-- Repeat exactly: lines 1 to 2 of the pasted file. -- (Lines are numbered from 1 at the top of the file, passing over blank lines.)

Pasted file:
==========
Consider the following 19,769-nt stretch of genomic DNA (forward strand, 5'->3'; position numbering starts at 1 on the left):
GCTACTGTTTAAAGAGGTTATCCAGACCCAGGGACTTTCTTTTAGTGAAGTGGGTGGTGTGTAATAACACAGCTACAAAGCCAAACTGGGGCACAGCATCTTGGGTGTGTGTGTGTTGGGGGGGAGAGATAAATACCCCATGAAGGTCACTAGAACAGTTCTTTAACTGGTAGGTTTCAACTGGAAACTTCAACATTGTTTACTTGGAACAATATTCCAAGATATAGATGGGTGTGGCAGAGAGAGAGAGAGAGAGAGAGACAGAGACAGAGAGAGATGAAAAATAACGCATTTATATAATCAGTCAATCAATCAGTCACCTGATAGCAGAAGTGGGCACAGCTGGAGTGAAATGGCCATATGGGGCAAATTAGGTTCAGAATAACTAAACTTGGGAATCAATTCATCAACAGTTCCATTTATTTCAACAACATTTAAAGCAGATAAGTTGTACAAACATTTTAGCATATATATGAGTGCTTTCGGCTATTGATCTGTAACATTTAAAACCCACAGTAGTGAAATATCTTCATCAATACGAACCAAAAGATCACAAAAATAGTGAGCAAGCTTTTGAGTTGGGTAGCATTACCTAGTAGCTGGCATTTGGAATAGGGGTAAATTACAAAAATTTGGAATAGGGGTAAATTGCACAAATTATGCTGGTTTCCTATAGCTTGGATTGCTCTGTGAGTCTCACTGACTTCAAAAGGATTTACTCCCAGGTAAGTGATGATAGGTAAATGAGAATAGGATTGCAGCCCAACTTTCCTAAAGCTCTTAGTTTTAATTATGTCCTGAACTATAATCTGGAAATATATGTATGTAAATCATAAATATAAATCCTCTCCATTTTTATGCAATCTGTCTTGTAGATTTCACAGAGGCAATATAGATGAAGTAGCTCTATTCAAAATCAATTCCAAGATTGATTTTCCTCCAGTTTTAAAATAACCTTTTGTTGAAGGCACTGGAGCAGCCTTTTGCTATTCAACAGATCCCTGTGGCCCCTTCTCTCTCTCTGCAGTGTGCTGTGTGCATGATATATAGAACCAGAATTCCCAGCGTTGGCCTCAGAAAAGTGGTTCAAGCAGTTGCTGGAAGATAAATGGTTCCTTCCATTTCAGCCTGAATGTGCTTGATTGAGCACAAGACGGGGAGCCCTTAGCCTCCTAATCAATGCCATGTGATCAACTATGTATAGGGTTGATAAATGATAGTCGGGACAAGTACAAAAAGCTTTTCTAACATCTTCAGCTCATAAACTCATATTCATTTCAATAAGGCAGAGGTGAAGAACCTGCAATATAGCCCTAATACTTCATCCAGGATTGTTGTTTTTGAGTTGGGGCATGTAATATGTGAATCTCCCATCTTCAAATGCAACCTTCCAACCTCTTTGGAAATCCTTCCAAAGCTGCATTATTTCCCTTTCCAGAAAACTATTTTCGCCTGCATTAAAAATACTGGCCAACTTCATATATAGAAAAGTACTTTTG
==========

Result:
Consider the following 19,769-nt stretch of genomic DNA (forward strand, 5'->3'; position numbering starts at 1 on the left):
GCTACTGTTTAAAGAGGTTATCCAGACCCAGGGACTTTCTTTTAGTGAAGTGGGTGGTGTGTAATAACACAGCTACAAAGCCAAACTGGGGCACAGCATCTTGGGTGTGTGTGTGTTGGGGGGGAGAGATAAATACCCCATGAAGGTCACTAGAACAGTTCTTTAACTGGTAGGTTTCAACTGGAAACTTCAACATTGTTTACTTGGAACAATATTCCAAGATATAGATGGGTGTGGCAGAGAGAGAGAGAGAGAGAGAGACAGAGACAGAGAGAGATGAAAAATAACGCATTTATATAATCAGTCAATCAATCAGTCACCTGATAGCAGAAGTGGGCACAGCTGGAGTGAAATGGCCATATGGGGCAAATTAGGTTCAGAATAACTAAACTTGGGAATCAATTCATCAACAGTTCCATTTATTTCAACAACATTTAAAGCAGATAAGTTGTACAAACATTTTAGCATATATATGAGTGCTTTCGGCTATTGATCTGTAACATTTAAAACCCACAGTAGTGAAATATCTTCATCAATACGAACCAAAAGATCACAAAAATAGTGAGCAAGCTTTTGAGTTGGGTAGCATTACCTAGTAGCTGGCATTTGGAATAGGGGTAAATTACAAAAATTTGGAATAGGGGTAAATTGCACAAATTATGCTGGTTTCCTATAGCTTGGATTGCTCTGTGAGTCTCACTGACTTCAAAAGGATTTACTCCCAGGTAAGTGATGATAGGTAAATGAGAATAGGATTGCAGCCCAACTTTCCTAAAGCTCTTAGTTTTAATTATGTCCTGAACTATAATCTGGAAATATATGTATGTAAATCATAAATATAAATCCTCTCCATTTTTATGCAATCTGTCTTGTAGATTTCACAGAGGCAATATAGATGAAGTAGCTCTATTCAAAATCAATTCCAAGATTGATTTTCCTCCAGTTTTAAAATAACCTTTTGTTGAAGGCACTGGAGCAGCCTTTTGCTATTCAACAGATCCCTGTGGCCCCTTCTCTCTCTCTGCAGTGTGCTGTGTGCATGATATATAGAACCAGAATTCCCAGCGTTGGCCTCAGAAAAGTGGTTCAAGCAGTTGCTGGAAGATAAATGGTTCCTTCCATTTCAGCCTGAATGTGCTTGATTGAGCACAAGACGGGGAGCCCTTAGCCTCCTAATCAATGCCATGTGATCAACTATGTATAGGGTTGATAAATGATAGTCGGGACAAGTACAAAAAGCTTTTCTAACATCTTCAGCTCATAAACTCATATTCATTTCAATAAGGCAGAGGTGAAGAACCTGCAATATAGCCCTAATACTTCATCCAGGATTGTTGTTTTTGAGTTGGGGCATGTAATATGTGAATCTCCCATCTTCAAATGCAACCTTCCAACCTCTTTGGAAATCCTTCCAAAGCTGCATTATTTCCCTTTCCAGAAAACTATTTTCGCCTGCATTAAAAATACTGGCCAACTTCATATATAGAAAAGTACTTTTG